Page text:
The Google Maps API is beginning to be used widely within academia to help scientists and social scientists visualise data. Analysing very large datasets has always been a problem for scientists but Google Maps is providing an effective tool for researchers to visually represent and compare large data sets that contain geographic elements.
The Centre for Advanced Spatial Analysis (CASA) at University College London is at the forefront of research into spatial modelling and visualisation for social scientists and has a number of interesting Google Maps projects.
One such project is The London Profiler, a web site that enables users to build up a picture of the geo-demographics of Greater London from data on population attributes such as cultural/ethnicity, deprivation and crime etc.
Each of the various data sets can be turned on or off as layers on a Google Map. This means that all the layers can be compared with each other. The map includes a layer from Nestoria that shows houses currently for sale or rent in London. Comparing the various layers with the Nestoria layer quickly confirms that there is a close co-relation with house prices in London and levels of crime and educational attainment.
Whilst The London Profiler is obviously a great way for social scientists to analyse the geo-demographics of London it will also be of great interest for anyone who lives in London. The first thing I did was check the health layer for my neighbourhood and quickly noticed that heart attacks are very common in my area. Obviously that is one reason why the house prices are relatively cheap here.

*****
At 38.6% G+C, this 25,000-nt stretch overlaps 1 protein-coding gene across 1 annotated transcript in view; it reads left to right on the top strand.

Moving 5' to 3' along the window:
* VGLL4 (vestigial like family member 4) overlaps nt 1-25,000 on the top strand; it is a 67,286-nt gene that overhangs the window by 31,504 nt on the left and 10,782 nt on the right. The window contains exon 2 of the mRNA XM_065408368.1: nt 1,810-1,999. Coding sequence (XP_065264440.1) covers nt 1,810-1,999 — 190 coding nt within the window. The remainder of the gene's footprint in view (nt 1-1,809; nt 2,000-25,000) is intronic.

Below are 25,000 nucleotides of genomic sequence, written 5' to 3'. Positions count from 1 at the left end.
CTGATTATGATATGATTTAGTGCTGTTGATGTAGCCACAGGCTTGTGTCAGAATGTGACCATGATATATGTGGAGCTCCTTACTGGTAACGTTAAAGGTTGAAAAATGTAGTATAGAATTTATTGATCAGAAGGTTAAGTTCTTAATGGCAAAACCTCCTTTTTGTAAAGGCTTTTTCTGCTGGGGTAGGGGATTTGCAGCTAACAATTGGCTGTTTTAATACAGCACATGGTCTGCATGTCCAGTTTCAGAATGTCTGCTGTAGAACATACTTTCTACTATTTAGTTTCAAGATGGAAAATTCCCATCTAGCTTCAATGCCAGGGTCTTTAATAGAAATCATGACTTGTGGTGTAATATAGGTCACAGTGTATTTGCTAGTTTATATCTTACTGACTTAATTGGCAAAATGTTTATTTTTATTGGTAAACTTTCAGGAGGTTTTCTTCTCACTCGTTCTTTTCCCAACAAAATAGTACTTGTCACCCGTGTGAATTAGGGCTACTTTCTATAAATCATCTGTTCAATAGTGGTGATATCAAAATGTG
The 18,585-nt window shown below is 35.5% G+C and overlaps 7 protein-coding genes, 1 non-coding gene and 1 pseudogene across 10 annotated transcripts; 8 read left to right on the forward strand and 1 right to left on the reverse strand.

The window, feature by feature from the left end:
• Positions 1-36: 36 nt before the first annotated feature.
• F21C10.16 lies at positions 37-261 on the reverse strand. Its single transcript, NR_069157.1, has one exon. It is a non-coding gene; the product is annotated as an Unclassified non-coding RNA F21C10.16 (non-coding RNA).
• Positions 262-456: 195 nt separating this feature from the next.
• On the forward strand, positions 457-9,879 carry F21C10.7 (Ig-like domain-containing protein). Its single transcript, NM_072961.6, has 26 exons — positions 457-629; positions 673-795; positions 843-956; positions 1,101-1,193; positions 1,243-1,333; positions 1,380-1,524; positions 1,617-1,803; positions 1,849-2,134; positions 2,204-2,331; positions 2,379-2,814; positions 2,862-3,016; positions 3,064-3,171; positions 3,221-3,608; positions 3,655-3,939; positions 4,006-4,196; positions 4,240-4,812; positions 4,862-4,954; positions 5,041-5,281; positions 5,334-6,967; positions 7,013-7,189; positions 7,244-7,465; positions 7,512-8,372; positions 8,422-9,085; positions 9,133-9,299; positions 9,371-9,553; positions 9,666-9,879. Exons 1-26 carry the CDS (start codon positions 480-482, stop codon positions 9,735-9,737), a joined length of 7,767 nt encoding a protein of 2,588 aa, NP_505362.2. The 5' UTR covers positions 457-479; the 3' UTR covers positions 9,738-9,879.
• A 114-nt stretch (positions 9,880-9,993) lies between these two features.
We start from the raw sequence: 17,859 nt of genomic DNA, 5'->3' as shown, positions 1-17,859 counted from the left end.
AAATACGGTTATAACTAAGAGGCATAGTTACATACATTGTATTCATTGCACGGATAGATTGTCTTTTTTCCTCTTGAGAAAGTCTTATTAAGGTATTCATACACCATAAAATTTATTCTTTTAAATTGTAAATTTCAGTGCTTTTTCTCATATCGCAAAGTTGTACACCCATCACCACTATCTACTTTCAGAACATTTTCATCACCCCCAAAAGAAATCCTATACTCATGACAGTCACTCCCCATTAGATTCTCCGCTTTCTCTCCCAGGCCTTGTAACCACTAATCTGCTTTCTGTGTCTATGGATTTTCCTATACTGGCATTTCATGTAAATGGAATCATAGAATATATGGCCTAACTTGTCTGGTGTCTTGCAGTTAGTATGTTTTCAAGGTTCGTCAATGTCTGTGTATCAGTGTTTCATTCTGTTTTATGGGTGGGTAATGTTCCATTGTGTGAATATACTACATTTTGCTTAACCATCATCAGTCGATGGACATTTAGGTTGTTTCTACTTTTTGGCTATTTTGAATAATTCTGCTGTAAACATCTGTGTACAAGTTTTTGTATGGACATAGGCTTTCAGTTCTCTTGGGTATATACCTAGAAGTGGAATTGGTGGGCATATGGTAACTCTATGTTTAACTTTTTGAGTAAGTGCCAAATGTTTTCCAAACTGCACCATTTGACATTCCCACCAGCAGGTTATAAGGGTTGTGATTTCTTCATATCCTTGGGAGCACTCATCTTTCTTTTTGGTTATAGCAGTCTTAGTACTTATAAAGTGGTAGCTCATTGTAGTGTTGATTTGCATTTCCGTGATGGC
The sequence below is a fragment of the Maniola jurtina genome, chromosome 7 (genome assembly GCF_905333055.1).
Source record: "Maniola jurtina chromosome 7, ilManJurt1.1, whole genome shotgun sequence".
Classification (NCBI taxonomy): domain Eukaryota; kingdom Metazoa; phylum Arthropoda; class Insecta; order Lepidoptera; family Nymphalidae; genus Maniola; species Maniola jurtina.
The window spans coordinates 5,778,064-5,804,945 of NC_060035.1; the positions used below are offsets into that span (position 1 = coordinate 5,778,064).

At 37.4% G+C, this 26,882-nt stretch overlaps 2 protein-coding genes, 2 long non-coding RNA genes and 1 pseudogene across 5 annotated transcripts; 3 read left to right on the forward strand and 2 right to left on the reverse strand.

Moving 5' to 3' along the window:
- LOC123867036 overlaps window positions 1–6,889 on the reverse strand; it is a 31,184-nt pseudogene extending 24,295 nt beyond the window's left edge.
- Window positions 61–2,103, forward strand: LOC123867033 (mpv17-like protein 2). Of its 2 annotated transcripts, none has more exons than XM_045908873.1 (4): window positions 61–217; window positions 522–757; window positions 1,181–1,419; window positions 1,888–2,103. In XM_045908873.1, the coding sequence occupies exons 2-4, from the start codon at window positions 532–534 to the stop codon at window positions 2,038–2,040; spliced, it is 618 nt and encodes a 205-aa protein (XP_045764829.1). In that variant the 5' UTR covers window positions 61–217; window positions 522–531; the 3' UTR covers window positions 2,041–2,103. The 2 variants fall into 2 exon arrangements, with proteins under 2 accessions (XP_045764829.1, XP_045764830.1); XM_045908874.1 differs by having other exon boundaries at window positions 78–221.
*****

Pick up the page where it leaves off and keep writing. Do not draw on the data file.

The London Profiler was built with CASA’s GMapCreator. The GMAPCreator is a Java application that automatically creates Google Maps websites from Shapefiles containing polygon areas. It creates tiles from user entered Shapefiles that are then overlaid on a Google Map. This is particularly effective if you have a large amount of data you want to map and you also want to protect your data. Because the created maps are built from pre-rendered tiles the raw data is never stored on the Internet. This then is a safe way of sharing a map without giving away the raw data used to create it.
Maps built using the GMapCreator can then be added to CASA’s MapTube. MapTube is a website for sharing maps created with the Google Map Creator software. Any map shared with MapTube can be overlaid with any other map on MapTube.
The main principle of MapTube is that shared maps can be overlaid on each other to compare data visually. For example, a map of income levels can be overlaid on a map of educational attainment so that comparisons can be made between educational achievement and wealth. In essence through using MapTube you can create your own version of The London Profiler but for the location of your choice.
Another London educational institute that is using Google Maps to visually represent data is Imperial College London. Their website Spatialepidemiology.net is using Google Maps to provide an interface for the display and analysis of infectious disease epidemiological data, including molecular data.
Mashing together genetic and epidemiological data on Google Maps provides them with an important new way of analysing and displaying epidemiological data. They have so far created a number of maps, each one tracking a different virulent or antibiotic-resistant strain of one of the major pathogens. Links to the maps are indexed here.